Rift basins are among the most common hydrocarbon and groundwater plays, and thus important to society. Successful exploration and production in rift basins requires a sound understanding of their three-dimensional architecture and their geological evolution through time.
During this Arctic Petroleum Field School held in mid-September 2018 we visited the Billefjorden Trough, an excellently exposed rift basin in Svalbard. This Carboniferous half-graben hosts marginal sandstones as well as basinal carbonates, evaporites and shales. Several types of source-and reservoir rocks were explored, as was the influence of tectonic activity on depositional systems.
The field course was financed by the Petroleum Research School of Norway (NfiP, see www.nfip.no for more information) and was attended by 19 students from around the world. A mix of geologists, geophysicists, petroleum engineers and drilling engineers attended the field school, contributing to stimulating discussions at outcrops. The students formed four groups based on complementary competences, and were tasked to define a potential drill location in the Billefjorden Trough arguing both for the various petroleum system elements but also technical and environmental aspects of drilling in the high Arctic.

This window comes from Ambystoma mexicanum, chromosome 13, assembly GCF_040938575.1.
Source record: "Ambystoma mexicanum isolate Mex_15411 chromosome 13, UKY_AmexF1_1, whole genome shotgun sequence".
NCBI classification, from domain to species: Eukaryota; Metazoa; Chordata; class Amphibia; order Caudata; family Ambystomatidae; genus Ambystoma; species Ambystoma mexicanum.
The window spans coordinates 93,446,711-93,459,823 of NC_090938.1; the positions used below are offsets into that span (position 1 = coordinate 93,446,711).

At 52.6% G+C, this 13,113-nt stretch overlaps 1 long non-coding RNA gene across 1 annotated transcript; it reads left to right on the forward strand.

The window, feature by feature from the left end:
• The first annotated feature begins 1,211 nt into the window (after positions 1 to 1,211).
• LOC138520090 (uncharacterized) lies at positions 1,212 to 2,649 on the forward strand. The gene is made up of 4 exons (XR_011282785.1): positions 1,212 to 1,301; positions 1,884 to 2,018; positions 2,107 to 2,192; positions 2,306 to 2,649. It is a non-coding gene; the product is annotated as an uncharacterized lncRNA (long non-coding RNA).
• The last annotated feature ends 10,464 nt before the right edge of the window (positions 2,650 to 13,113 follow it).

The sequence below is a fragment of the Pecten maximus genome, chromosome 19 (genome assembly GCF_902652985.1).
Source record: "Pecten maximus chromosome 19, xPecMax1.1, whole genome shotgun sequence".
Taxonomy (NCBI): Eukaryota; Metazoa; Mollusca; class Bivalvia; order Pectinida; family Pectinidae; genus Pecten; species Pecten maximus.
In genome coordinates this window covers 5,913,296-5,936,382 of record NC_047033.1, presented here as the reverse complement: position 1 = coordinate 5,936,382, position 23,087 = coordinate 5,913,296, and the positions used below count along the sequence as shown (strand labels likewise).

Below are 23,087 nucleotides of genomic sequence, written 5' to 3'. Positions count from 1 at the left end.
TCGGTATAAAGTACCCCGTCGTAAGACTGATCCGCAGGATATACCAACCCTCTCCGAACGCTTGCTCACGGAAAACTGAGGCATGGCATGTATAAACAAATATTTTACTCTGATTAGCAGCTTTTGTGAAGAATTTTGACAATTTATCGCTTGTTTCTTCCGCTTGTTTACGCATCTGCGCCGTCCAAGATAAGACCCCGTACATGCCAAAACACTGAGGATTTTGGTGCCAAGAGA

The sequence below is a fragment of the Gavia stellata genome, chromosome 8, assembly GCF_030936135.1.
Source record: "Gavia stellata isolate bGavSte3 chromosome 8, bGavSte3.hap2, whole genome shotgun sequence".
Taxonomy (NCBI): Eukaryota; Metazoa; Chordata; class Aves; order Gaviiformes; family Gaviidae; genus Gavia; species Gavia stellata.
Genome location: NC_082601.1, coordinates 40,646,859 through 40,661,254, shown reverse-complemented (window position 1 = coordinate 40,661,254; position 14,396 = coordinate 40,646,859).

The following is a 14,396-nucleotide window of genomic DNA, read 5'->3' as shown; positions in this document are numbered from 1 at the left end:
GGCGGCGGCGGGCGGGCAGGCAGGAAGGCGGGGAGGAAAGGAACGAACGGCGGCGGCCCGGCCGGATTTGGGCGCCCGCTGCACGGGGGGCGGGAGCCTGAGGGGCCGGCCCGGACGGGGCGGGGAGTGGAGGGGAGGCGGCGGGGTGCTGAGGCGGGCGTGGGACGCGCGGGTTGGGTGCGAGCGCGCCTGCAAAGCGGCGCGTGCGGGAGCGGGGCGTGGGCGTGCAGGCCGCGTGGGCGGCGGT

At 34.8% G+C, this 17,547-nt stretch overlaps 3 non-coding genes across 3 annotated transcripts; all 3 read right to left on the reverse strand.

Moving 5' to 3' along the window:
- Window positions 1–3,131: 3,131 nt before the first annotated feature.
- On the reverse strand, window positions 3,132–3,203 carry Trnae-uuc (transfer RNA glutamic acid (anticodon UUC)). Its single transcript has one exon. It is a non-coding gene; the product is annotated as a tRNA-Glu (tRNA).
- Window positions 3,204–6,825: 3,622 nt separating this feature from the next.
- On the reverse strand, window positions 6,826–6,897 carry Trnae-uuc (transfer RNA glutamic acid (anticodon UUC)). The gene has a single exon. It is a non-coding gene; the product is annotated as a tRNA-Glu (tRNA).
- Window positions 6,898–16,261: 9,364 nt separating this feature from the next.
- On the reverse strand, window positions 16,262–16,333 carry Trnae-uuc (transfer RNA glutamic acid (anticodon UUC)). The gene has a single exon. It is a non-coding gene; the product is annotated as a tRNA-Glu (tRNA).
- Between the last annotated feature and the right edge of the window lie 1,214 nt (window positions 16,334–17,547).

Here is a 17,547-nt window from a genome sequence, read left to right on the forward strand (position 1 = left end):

In addition to the excursions we acquired and processed photogrammetric data on selected outcrops to generate virtual outcrops. A selection of these virtual outcrop models will be presented by the students on this blog over the coming weeks. Most of the photographs were acquired from the ground, but we also had several drone missions to photograph hard-to-reach locations. Including the summit of the Pyramiden mountain itself!
Most of the course was based in the (almost) abandoned Soviet coal-mining settlement of Pyramiden, allowing easy access to the outcrops as well as safety – polar bears only rarely venture into the Pyramiden hotel. All in all, a very nice week in the field with good weather and a great group! And special thanks to Aleksandra Smyrak-Sikora, Tormod Henningsen and Erik P Johannessen for co-leading the NfiP Arctic Petroleum Field School in 2018, and Julian Janocha and Martijn Rodenburg for keeping us safe out there and flying the drones.
Kim Senger, Oct 2018